Richard Jack was born 15 February 1866 in Sunderland, County Durham, United Kingdom. He studied at York School of Art before winning a national scholarship to the Royal College of Art in 1886. There he won a gold medal and in 1888 a travelling scholarship to the Académie Julian. On his return to London in the early 1890s, he worked for a time on the staff of The Idler and for Cassell's Magazine as a black-and-white artist. He was awarded a silver medal at the 1900 Paris International Exhibition and at the Carnegie International in Pittsburgh in 1914.
In 1916, he accepted a commission in the Canadian Army to paint for the Canadian War Records Office, becoming Canada's first official war artist. A portrait of King George V, commissioned by the Metropolitan Borough of Fulham, was later bought by the monarch himself. He subsequently painted portraits of Queen Mary, King Alphonso of Spain, and various interiors at Buckingham Palace. Jack immigrated to Canada in 1938, where he painted landscapes as well as portraits.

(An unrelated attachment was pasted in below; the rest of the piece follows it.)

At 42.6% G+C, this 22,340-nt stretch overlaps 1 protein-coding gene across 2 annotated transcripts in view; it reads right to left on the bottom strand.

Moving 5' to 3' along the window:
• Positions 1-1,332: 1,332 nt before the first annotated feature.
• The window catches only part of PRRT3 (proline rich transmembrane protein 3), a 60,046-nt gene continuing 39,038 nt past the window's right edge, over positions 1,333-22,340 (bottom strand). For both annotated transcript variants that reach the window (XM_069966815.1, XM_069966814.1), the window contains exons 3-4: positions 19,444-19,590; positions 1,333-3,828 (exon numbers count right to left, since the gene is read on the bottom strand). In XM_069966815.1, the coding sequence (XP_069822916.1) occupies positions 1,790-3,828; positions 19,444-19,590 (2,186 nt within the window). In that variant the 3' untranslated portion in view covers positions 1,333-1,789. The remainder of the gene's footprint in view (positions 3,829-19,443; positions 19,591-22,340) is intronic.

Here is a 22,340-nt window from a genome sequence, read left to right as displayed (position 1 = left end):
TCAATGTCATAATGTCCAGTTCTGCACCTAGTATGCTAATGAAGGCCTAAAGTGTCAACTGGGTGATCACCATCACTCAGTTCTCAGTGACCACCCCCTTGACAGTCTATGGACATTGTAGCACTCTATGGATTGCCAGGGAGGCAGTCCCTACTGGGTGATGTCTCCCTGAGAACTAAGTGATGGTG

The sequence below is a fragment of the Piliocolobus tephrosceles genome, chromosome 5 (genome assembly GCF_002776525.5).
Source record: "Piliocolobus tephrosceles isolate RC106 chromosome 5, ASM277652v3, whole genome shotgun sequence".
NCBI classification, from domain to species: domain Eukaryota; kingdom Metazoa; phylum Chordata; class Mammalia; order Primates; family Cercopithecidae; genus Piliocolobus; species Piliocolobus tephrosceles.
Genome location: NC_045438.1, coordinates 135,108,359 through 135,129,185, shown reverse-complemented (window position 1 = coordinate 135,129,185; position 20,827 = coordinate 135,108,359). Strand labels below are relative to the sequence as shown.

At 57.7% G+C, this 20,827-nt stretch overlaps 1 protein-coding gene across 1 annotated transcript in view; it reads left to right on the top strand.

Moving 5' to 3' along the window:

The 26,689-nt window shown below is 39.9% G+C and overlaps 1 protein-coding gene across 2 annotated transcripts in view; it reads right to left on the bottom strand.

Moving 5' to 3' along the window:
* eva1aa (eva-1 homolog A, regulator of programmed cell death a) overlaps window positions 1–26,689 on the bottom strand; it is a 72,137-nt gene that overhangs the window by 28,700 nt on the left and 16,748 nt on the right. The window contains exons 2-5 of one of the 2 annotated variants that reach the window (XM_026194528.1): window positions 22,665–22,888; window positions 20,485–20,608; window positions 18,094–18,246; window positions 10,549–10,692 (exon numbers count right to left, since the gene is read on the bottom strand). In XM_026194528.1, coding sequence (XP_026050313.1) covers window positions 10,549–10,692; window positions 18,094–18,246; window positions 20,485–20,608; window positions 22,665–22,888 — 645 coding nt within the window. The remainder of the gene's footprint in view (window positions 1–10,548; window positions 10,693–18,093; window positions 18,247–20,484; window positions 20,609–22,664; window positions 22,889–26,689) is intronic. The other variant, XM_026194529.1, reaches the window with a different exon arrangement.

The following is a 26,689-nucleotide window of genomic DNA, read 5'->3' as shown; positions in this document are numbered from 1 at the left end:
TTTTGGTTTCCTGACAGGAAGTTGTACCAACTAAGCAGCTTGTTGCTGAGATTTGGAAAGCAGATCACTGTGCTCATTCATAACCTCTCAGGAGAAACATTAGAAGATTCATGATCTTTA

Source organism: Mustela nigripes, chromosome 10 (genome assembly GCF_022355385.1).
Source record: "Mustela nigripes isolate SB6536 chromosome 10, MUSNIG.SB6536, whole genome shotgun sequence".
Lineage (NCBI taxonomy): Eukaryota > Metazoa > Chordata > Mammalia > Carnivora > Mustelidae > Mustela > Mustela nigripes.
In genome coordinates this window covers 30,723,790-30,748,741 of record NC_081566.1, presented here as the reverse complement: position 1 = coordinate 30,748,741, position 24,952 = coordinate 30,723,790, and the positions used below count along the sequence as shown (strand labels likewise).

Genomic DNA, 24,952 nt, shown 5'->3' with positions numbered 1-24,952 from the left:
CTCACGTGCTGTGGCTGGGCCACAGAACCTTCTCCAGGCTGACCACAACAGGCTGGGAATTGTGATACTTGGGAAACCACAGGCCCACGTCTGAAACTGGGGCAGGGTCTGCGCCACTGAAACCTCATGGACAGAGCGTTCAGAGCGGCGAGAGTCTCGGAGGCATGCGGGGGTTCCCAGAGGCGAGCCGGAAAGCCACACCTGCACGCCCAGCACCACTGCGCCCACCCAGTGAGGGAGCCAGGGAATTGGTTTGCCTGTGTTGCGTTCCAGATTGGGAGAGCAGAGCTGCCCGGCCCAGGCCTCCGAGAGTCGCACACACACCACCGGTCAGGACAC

A painting by him of composer Colin McAlpin is in the collection of the Leicester Arts and Museums Service.
The word Samovar is a Russian word which means "self brew". These copper Samovar's are often used for brewing tea.